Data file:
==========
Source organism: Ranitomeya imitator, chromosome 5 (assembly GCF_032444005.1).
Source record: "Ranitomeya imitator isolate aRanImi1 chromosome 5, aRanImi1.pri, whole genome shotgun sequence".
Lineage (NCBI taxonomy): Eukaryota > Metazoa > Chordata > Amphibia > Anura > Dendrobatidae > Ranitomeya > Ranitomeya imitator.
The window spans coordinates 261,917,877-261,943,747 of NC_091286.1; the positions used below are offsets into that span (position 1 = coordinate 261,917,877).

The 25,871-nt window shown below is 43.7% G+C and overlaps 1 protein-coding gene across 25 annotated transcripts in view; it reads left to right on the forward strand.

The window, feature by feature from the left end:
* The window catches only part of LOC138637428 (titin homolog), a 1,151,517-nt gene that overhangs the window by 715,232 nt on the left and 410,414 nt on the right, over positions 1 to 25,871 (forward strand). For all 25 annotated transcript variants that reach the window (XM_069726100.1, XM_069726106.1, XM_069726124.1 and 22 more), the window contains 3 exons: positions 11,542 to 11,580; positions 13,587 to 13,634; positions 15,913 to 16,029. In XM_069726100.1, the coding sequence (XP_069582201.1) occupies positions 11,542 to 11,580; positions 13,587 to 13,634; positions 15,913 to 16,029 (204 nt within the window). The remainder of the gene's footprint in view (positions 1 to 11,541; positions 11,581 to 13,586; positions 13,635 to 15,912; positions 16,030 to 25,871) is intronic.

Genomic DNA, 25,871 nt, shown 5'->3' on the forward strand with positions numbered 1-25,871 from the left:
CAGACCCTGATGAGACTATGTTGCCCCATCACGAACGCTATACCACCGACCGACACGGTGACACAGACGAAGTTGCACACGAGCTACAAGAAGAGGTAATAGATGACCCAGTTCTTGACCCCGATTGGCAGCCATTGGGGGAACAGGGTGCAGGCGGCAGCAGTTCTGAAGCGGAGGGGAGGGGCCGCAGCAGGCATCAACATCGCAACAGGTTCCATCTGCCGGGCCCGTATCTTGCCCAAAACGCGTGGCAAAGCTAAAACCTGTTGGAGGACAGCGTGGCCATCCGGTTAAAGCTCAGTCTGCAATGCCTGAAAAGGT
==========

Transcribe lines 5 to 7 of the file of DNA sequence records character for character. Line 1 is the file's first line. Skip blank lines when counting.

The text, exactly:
The 25,871-nt window shown below is 43.7% G+C and overlaps 1 protein-coding gene across 25 annotated transcripts in view; it reads left to right on the forward strand.

The window, feature by feature from the left end:
* The window catches only part of LOC138637428 (titin homolog), a 1,151,517-nt gene that overhangs the window by 715,232 nt on the left and 410,414 nt on the right, over positions 1 to 25,871 (forward strand). For all 25 annotated transcript variants that reach the window (XM_069726100.1, XM_069726106.1, XM_069726124.1 and 22 more), the window contains 3 exons: positions 11,542 to 11,580; positions 13,587 to 13,634; positions 15,913 to 16,029. In XM_069726100.1, the coding sequence (XP_069582201.1) occupies positions 11,542 to 11,580; positions 13,587 to 13,634; positions 15,913 to 16,029 (204 nt within the window). The remainder of the gene's footprint in view (positions 1 to 11,541; positions 11,581 to 13,586; positions 13,635 to 15,912; positions 16,030 to 25,871) is intronic.